Normally, a car accident in Illinois is going to start either a personal injury case, a criminal case or both. But what happens when driverless cars — which are feeling more and more like an inevitable development every day — get in accidents? Would that be a product liability case?
It’s hard to know just yet, as driverless cars are very uncommon and the ones that do exist rarely get in accidents. They have never been in an accident where someone else was not at fault. However, experts argue that it would definitely be a product liability issue when it happens.
Remember, product liability takes design into account. If software that is designed to help the car drive on its own fails, then that software and the people who wrote it are at fault. The passengers in the car would be much more difficult to pin fault on. It’s similar to the way that a defect in a modern car — like the ignition issues that recently spawned many recalls — can cause an accident that human drivers can’t control.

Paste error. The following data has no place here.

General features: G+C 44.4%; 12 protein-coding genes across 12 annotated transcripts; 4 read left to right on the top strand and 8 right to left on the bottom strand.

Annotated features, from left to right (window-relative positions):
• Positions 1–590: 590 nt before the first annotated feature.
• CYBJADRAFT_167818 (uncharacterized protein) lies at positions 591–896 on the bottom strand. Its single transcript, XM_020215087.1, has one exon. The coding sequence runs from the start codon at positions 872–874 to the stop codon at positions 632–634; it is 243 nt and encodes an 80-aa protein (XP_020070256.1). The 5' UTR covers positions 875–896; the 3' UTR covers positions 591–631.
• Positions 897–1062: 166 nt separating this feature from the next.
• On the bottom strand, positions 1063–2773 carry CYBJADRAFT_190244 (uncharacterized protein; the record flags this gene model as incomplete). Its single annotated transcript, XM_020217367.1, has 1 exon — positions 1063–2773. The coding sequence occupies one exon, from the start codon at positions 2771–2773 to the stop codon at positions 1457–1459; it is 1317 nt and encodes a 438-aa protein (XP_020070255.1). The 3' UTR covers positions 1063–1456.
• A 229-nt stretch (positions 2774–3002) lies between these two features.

One example given is if the autonomous steering technology is flawless in daylight hours, but then fails at night. Anyone involved in such an accident could easily claim that driving after dark is a reasonable activity that should have been considered by the designers, and that the fact that the car wasn’t designed to do so means those designers were negligent. As long as the person who owned the car used it properly, the fault would fall on the design itself, and it would be a product liability case.
Any time new technology hits the market, it’s important for consumers to understand the liability implications.
Source: The Atlantic, “Who Is at Fault When a Driverless Car Gets in an Accident?,” John Villasenor, accessed Aug. 20, 2015